Looking back on your Granada years, what are the strengths and weaknesses of Granada as a company?
I can’t think of weaknesses. I thought it was cocky and it did the hell what it wanted and it fought the network on everything, but they meant it, and they were great. Certainly working for Granada I didn’t find any negatives whatsoever, I really had a ball. Absolutely privileged.
That world has gone now. … That sense of community in the same environment, that’s gone now in television.
Yes. In a funny way it’s probably easier to get a job in television now than it ever was because there are more courses and more training at colleges and universities, and also there are independents galore. But the trick is obviously to find the right independent who’s creative enough and big enough. Because in my experience of independents they don’t tend to build people. You have to leave and go somewhere else to become a producer if you’re a researcher. You’re not recognised in your own country. I think it’s much harder, therefore, for people.
And I think a lot of people I know in independents are in development, which we never used to do. We used to have day jobs, and developing was on the side. We didn’t have an office with the word ‘development’ on it, ever. We literally carried on with what we were doing, and, by the way, I’ve had an idea, and we’ll have a meeting on it, and while we’re producing this show. So it’s turned differently now. I don’t think television is anything like the fun it was at Granada, but that’s maybe me in hindsight, sitting back a bit. It was fun. All the time.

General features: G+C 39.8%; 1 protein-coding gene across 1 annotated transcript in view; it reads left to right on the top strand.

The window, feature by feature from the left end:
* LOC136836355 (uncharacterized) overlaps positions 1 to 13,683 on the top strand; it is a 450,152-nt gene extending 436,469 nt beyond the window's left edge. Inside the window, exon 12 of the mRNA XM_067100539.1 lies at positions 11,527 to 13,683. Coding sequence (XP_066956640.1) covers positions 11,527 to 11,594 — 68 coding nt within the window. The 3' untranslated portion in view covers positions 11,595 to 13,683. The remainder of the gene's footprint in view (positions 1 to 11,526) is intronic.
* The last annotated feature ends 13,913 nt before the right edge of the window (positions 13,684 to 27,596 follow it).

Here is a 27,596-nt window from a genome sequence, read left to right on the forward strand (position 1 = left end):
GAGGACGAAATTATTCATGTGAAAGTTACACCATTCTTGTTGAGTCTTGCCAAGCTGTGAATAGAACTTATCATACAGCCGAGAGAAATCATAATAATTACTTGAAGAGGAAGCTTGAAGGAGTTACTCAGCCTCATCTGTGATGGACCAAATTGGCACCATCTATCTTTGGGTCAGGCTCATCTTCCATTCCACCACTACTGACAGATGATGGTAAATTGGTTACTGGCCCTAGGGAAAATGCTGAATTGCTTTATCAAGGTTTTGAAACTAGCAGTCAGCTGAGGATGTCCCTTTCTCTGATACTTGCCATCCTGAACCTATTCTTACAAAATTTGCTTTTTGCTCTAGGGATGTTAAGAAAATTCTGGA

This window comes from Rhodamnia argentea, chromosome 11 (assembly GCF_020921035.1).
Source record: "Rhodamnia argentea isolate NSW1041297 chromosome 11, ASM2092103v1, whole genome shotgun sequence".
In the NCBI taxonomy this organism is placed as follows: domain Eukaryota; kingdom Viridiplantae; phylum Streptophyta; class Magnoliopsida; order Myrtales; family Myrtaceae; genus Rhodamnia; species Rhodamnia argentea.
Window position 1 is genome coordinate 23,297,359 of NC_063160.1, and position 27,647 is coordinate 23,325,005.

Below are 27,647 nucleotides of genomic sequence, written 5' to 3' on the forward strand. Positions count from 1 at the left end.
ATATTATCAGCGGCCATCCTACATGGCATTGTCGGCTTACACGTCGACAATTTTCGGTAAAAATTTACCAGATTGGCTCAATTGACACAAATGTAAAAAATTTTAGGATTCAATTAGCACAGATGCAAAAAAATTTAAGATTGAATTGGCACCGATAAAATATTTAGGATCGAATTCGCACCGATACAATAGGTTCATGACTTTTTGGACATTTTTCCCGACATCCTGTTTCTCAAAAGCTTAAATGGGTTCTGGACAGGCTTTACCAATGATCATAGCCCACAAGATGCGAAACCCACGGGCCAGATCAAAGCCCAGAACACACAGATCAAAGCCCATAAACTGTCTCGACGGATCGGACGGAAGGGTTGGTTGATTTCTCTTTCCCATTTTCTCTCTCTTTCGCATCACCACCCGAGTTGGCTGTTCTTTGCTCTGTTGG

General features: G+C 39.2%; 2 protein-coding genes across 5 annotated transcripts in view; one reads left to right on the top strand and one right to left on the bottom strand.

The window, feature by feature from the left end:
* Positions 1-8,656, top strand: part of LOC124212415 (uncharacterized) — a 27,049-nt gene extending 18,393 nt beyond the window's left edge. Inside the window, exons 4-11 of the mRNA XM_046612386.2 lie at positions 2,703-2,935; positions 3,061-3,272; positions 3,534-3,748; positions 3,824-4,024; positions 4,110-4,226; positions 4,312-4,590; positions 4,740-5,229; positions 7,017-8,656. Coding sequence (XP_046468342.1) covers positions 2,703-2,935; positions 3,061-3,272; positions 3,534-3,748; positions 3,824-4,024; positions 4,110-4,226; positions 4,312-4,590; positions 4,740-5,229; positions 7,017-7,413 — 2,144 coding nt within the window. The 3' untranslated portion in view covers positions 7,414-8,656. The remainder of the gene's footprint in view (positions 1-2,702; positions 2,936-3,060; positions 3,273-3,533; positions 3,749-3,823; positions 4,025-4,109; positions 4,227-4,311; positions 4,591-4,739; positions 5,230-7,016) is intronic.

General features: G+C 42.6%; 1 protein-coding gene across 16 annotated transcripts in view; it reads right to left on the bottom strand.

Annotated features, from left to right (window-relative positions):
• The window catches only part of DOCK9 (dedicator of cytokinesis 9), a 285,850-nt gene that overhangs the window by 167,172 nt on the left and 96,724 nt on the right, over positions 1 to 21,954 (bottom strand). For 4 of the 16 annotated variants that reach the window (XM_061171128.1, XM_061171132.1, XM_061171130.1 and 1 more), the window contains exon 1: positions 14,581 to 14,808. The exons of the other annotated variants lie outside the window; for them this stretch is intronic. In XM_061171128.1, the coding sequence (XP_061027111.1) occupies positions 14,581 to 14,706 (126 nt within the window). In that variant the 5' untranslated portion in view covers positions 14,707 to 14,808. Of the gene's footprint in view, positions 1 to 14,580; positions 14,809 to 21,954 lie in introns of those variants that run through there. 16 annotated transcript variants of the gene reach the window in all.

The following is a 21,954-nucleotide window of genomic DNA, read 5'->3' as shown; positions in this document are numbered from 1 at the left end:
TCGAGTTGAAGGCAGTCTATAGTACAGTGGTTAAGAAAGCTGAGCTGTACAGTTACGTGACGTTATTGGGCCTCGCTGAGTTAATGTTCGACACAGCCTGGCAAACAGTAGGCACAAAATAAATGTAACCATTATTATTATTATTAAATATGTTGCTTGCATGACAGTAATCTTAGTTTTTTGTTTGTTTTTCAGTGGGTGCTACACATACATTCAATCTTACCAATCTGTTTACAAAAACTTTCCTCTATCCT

Are you sad about what happened to Granada? Other people have expressed regret at the way it went.
I suppose I’d like to see it still doing what it did, but I’m not World In Action, not as sad as they are. We know from the books written and all the stuff, there is a lot of hurt there. I’m not, because the areas I worked in would have changed anyway. I think it’s a shame that there isn’t the creative hotbed that we enjoyed, but then there isn’t anywhere now. BBC is decimated. It’s a completely different world. We were just in a bubble. I think television was in a bubble. Everyone was making money. ITV was very prosperous. There were only four channels, and Granada had the license to print programmes. I can’t remember anything being denied in productions terms. We had budgets, but they were bloody good budgets, certainly in entertainment if it’s network, bloody hell. I know it was political because we wanted to wave our flag in Liverpool, but we did things like Rock Around The Dock, and in those days that was about 800,000 quid, and that’s several million now, on a rock show at night in Liverpool! And I know they wanted to make big noise for Liverpool, but that money was there, and you just went and put your hand out for more.